As a part of a series of stories on microcredit, Radio Netherlands conducted this e-mail interview with Portman.
1. Do you think that microfinance is the answer to solving poverty?
Poverty is a complex issue for which a broad array of interventions need to be employed. Key interventions, in my opinion, include access to education, the ability for women to have control over their bodies and reproduction, access to the very basic human requirements of food, shelter and healthcare, and the means to provide financially for one's family.
When I was first researching the types of interventions that can provide the most positive outcomes for the poor, I learned that women make up 70 percent of the world’s poorest citizens. I saw that microfinance provides the world's poorest citizens, especially women, with access to capital. In doing so, they are able to take control of their lives, determine how they can best use their talent and creativity to create their own jobs, acquire the assets that will allow them to move from dependence to self-sufficiency, and ensure that their children can look forward to a better, more prosperous future.
So, while I don’t think microfinance is the only solution to poverty, I do believe it is one of the key tools that can make a huge difference in the lives of individuals, their families and their communities.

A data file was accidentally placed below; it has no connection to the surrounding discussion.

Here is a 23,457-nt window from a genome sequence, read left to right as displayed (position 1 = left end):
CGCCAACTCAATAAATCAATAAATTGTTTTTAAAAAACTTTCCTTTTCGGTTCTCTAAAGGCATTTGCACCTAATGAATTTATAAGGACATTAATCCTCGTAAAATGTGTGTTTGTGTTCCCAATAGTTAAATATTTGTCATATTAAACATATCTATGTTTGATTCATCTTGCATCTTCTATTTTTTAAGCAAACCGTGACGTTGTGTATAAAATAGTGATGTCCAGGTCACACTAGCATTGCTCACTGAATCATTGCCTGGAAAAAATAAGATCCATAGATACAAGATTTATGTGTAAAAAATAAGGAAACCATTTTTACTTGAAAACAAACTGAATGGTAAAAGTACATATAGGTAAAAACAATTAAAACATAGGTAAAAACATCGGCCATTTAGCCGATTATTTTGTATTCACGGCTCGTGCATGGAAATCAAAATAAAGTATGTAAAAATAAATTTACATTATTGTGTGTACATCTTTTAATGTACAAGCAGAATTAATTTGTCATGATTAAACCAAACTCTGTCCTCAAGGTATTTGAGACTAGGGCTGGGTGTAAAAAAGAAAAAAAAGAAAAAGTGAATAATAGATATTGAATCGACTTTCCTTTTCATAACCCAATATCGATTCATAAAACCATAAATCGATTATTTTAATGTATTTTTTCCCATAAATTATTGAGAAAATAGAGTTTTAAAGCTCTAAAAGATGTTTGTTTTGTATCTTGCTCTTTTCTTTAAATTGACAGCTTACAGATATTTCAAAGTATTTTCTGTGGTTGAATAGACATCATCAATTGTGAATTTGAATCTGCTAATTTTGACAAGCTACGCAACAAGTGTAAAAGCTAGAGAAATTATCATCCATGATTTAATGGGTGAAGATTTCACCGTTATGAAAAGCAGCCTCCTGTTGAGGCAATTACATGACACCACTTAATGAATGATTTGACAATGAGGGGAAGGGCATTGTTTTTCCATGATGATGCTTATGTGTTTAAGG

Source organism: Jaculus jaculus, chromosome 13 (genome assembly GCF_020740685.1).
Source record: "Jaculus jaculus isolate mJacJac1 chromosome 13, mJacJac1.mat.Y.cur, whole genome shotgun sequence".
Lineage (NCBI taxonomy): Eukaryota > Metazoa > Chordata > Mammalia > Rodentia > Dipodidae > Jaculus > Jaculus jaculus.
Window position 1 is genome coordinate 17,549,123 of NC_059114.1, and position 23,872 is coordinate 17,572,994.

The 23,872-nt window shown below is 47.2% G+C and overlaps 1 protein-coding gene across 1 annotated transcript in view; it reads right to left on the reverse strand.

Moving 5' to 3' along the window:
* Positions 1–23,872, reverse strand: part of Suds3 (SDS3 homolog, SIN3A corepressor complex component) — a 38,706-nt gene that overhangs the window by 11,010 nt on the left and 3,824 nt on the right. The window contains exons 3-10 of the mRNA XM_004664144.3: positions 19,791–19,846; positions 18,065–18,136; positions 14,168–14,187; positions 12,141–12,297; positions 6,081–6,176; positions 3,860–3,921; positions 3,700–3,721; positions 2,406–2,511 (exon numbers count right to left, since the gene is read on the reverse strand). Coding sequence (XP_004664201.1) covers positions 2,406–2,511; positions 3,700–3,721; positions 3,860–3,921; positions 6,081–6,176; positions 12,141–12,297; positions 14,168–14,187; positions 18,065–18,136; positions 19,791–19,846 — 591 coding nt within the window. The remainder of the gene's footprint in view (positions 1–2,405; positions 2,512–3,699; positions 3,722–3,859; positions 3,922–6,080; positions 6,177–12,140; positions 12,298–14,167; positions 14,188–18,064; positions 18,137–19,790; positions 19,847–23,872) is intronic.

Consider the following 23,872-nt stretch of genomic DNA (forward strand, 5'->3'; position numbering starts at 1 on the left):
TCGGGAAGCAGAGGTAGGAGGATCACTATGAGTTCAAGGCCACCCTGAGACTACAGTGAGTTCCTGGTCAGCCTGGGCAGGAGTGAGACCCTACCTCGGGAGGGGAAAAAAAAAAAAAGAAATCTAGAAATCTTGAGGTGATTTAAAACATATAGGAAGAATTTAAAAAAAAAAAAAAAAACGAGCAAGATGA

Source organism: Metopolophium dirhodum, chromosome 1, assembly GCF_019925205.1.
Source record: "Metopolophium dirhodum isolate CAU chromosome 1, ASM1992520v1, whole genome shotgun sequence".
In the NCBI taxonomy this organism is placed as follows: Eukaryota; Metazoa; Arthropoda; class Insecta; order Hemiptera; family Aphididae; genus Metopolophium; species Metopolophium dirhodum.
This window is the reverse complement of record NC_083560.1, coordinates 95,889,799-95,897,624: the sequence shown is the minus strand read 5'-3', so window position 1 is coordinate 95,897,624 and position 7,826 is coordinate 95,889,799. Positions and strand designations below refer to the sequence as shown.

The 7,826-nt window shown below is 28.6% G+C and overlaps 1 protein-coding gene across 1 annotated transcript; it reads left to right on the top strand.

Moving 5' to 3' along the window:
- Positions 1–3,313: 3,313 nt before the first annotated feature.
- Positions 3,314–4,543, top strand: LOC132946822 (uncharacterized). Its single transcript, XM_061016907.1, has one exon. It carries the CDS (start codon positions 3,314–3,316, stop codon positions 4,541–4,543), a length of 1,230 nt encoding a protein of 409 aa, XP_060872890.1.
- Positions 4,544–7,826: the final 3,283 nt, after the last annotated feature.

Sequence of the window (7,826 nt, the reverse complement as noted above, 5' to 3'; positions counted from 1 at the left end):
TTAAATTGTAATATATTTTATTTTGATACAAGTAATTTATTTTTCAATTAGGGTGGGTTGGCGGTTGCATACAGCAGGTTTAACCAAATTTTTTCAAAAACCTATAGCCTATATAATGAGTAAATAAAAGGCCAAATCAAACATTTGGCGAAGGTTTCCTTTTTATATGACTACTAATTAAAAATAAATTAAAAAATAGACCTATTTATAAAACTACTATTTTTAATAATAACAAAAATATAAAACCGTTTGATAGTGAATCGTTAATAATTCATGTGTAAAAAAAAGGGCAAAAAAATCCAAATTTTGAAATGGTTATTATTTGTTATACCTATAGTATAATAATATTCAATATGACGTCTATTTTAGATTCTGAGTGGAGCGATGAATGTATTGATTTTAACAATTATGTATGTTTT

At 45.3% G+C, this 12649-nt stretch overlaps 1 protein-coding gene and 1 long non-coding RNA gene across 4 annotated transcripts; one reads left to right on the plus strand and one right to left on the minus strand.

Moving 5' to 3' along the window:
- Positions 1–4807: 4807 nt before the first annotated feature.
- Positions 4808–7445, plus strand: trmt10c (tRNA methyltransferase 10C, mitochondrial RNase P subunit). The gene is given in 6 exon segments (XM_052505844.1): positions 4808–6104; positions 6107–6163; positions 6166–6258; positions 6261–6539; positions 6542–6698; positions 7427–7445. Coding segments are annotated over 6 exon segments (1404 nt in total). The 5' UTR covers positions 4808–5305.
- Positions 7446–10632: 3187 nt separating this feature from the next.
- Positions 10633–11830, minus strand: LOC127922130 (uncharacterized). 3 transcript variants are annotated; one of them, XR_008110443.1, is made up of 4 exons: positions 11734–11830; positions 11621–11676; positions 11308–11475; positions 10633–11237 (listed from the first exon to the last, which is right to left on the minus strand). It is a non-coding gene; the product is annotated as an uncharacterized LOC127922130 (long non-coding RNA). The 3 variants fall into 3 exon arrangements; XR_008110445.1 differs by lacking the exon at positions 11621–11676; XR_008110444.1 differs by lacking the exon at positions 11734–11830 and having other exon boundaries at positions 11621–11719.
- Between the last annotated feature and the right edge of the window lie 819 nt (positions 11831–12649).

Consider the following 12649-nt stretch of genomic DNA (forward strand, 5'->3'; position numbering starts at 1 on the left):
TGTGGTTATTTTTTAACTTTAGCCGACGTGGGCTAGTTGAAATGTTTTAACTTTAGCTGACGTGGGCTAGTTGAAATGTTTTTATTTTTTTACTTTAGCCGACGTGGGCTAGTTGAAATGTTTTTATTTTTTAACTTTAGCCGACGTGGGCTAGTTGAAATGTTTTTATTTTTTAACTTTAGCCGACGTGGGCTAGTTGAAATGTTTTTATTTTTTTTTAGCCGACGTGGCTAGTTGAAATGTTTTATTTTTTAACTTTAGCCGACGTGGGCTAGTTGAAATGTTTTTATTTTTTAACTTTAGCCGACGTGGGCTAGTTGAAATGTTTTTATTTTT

2. Who profits from microfinance?
Many people profit from microfinance. First and foremost, clients and their families profit because the added income generated by small businesses allows mothers to purchase more, and more nutritious, food. It provides the means for them to take their children to the doctor when they are ill and purchase medicine, if needed. Microentrepreneurs can improve their homes, adding a roof or another room, or a latrine. But most importantly, the added income more often than not allows children to start, or remain in school, which is the best way for them to lift themselves out of poverty as they grow.
FINCA’s client assessment research findings show that mothers use their added income to pay for their children’s school fees before they make additional improvements to the family situation. In addition, communities profit because more of their population become productive members of society, and generate revenue that can support local programs.
National governments profit because of the jobs and income generated at local levels that bolster national economies. Microfinance organizations can profit because, once their programs reach self-sustainability, the income generated can be put back into their programs, allowing them to reach more clients, more quickly with larger portfolios of loan capital.